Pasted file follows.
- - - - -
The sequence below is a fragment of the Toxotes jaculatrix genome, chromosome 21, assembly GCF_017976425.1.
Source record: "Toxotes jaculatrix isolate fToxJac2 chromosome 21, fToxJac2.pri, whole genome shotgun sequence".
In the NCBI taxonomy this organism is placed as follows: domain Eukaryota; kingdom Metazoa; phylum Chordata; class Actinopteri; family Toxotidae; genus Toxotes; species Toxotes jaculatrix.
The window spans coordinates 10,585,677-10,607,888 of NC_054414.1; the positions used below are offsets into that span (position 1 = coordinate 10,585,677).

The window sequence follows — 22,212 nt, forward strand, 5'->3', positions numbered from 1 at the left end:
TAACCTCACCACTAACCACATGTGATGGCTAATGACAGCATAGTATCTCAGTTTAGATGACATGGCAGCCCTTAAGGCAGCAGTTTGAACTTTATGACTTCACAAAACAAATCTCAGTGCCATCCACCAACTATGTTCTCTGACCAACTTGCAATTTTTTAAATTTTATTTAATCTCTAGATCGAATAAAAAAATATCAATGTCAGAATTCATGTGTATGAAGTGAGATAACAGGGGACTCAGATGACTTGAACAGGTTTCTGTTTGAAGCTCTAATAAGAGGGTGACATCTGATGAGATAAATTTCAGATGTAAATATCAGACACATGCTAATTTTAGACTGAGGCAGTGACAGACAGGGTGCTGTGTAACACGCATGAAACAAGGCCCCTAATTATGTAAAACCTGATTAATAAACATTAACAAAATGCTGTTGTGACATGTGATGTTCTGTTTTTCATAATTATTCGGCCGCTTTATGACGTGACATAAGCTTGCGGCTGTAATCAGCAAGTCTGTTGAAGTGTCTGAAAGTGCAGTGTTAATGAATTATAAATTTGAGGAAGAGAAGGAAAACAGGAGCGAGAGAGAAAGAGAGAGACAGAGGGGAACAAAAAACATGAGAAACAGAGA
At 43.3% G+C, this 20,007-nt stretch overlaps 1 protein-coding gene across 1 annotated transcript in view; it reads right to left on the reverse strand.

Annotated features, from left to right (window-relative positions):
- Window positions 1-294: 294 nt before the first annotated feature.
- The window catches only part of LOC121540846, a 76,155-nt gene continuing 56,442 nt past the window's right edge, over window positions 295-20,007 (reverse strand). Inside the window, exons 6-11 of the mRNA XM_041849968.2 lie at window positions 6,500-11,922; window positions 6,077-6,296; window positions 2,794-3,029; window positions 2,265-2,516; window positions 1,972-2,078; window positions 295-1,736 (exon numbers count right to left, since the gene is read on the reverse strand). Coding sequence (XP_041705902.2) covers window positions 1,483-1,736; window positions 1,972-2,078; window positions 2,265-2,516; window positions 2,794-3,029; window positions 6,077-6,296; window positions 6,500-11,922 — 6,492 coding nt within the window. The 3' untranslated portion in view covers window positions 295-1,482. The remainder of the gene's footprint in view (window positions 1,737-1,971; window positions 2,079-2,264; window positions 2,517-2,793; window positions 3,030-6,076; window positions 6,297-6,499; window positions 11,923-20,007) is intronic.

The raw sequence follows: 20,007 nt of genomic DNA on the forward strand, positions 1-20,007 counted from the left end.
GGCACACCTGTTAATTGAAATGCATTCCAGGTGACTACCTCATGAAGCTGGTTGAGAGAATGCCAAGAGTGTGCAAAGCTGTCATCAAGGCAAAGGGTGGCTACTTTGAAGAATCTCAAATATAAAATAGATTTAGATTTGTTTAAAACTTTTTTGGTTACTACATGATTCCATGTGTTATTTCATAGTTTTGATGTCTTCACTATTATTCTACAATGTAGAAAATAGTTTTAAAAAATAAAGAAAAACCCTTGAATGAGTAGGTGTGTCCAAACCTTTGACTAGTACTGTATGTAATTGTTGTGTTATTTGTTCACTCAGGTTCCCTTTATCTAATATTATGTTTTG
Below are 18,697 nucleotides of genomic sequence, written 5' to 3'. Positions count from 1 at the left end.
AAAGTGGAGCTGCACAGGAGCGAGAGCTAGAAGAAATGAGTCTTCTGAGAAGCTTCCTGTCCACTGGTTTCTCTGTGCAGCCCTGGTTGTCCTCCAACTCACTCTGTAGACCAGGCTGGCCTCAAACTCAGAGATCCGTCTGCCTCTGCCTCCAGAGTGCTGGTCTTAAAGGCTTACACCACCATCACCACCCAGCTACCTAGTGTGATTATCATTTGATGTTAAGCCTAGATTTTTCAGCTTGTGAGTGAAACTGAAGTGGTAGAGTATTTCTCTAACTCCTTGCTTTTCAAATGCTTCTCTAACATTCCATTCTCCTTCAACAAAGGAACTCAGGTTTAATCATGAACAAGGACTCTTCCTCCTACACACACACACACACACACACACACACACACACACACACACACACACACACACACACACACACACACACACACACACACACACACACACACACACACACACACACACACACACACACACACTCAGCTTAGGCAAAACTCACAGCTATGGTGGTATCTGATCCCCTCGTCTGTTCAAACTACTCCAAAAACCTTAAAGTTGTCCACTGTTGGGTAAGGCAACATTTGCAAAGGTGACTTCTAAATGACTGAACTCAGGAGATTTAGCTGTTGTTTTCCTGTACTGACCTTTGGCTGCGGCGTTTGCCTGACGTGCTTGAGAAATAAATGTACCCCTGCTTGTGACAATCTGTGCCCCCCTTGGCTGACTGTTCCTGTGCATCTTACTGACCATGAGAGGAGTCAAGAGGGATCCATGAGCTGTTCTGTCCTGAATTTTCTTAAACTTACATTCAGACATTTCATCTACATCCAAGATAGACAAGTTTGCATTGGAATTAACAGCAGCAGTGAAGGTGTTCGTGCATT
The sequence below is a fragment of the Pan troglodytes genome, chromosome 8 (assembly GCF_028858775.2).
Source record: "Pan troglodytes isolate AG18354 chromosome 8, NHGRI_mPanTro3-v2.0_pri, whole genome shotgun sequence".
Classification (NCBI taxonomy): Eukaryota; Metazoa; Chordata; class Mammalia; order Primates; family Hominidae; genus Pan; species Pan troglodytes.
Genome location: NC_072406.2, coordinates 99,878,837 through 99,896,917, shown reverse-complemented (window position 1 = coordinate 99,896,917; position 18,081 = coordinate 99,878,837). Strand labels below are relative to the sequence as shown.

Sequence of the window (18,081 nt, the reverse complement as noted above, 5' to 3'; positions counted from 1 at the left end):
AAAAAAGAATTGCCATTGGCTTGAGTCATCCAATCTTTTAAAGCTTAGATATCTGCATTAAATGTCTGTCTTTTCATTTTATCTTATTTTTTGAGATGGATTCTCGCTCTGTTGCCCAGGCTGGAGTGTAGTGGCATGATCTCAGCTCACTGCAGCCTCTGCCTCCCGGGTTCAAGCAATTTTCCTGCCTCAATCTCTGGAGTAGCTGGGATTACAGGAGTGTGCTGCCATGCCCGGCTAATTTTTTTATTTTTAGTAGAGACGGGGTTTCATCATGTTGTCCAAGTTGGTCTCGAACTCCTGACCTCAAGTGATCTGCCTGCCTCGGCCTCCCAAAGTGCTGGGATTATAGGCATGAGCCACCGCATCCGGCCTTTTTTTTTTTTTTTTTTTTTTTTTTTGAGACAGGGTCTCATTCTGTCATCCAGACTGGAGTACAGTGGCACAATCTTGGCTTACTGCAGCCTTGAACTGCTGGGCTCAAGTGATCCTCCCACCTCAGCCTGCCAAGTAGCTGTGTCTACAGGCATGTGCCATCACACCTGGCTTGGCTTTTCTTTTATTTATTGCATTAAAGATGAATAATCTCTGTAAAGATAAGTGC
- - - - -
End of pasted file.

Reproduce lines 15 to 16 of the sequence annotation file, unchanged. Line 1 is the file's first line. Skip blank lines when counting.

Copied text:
The sequence below is a fragment of the Pan troglodytes genome, chromosome 8 (assembly GCF_028858775.2).
Source record: "Pan troglodytes isolate AG18354 chromosome 8, NHGRI_mPanTro3-v2.0_pri, whole genome shotgun sequence".